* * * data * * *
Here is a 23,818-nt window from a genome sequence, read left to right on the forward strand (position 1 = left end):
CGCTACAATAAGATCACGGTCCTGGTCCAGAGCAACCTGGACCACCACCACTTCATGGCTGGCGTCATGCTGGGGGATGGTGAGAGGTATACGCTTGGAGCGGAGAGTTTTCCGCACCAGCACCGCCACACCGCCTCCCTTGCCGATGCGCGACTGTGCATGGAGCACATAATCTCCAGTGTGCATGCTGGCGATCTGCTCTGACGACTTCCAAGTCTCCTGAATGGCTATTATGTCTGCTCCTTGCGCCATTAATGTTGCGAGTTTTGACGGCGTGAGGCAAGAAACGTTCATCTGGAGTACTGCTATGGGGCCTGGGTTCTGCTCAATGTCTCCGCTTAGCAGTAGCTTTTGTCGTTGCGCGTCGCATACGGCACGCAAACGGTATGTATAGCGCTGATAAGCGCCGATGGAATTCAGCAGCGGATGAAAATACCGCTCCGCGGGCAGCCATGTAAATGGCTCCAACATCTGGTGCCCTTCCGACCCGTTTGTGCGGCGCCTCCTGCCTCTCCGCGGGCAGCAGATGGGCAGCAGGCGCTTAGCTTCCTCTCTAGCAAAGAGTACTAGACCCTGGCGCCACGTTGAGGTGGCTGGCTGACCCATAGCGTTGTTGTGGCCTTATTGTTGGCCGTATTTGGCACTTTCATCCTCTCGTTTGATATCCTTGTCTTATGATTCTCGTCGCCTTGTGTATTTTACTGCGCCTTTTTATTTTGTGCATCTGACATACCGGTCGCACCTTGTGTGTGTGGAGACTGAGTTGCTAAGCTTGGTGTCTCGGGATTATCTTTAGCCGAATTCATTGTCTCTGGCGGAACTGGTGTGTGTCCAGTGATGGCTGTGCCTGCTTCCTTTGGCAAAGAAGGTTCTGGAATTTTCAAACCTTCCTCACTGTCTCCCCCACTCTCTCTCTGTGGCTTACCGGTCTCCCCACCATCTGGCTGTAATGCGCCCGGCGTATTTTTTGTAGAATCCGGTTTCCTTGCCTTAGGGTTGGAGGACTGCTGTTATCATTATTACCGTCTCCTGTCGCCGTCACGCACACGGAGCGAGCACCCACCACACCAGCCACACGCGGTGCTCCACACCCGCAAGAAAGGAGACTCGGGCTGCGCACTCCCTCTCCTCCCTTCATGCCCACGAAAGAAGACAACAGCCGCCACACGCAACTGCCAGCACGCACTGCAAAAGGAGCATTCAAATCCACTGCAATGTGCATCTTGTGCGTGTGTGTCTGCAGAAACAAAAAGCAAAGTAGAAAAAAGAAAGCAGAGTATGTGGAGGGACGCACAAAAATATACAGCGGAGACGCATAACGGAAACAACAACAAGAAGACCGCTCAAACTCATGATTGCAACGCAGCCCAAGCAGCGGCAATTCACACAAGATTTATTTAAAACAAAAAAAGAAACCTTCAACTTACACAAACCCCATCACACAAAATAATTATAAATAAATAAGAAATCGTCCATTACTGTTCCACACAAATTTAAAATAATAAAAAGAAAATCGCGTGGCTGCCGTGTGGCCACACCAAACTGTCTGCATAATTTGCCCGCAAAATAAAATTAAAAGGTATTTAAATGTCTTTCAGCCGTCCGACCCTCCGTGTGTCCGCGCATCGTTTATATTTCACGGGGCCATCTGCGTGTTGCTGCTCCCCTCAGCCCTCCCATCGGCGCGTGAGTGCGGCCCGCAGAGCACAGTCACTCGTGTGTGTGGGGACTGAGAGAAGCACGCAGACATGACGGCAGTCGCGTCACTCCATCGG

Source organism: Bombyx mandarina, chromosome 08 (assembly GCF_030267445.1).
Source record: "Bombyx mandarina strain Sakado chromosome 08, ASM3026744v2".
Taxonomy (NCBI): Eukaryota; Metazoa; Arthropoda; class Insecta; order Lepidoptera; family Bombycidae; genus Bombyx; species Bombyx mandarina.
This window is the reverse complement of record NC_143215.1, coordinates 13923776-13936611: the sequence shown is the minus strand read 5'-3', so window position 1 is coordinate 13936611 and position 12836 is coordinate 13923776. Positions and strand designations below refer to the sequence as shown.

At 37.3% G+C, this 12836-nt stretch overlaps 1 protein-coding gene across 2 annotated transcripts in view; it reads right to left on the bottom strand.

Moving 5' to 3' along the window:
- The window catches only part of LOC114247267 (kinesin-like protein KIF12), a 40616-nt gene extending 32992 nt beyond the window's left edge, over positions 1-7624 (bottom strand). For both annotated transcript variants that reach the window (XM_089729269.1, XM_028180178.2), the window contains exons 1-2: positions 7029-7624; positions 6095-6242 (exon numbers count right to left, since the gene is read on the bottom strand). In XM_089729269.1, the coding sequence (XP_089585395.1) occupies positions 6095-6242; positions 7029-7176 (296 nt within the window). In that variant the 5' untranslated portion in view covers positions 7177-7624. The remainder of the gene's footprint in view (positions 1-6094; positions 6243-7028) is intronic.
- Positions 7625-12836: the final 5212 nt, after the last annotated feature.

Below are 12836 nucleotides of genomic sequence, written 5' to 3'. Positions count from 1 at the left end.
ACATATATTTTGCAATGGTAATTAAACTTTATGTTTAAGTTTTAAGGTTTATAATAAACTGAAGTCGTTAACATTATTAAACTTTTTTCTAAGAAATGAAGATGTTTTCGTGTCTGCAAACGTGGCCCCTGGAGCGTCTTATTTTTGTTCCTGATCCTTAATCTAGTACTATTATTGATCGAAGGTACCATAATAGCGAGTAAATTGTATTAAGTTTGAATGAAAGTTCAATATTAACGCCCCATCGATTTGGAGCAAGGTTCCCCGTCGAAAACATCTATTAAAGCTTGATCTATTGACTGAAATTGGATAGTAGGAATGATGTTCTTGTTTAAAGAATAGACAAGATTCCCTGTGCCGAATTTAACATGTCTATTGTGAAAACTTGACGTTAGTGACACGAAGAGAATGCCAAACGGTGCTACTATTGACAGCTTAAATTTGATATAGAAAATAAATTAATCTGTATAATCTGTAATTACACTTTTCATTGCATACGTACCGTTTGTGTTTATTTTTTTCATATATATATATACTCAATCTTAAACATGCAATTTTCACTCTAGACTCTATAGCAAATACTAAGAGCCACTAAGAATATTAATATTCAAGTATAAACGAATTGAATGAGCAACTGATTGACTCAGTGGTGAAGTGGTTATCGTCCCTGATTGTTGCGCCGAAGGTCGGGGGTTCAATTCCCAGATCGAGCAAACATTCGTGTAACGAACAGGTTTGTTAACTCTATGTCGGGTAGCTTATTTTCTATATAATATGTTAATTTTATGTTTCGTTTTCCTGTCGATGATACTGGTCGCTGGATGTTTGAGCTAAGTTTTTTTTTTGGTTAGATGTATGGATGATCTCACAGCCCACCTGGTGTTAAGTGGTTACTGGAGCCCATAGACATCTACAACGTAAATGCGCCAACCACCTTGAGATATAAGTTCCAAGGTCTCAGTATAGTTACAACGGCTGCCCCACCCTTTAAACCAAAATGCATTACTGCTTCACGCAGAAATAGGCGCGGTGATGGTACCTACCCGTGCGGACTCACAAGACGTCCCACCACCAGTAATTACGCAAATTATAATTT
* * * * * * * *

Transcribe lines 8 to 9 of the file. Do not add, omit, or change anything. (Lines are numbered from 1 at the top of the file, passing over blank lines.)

Moving 5' to 3' along the window:
- The window catches only part of LOC114247267 (kinesin-like protein KIF12), a 40616-nt gene extending 32992 nt beyond the window's left edge, over positions 1-7624 (bottom strand). For both annotated transcript variants that reach the window (XM_089729269.1, XM_028180178.2), the window contains exons 1-2: positions 7029-7624; positions 6095-6242 (exon numbers count right to left, since the gene is read on the bottom strand). In XM_089729269.1, the coding sequence (XP_089585395.1) occupies positions 6095-6242; positions 7029-7176 (296 nt within the window). In that variant the 5' untranslated portion in view covers positions 7177-7624. The remainder of the gene's footprint in view (positions 1-6094; positions 6243-7028) is intronic.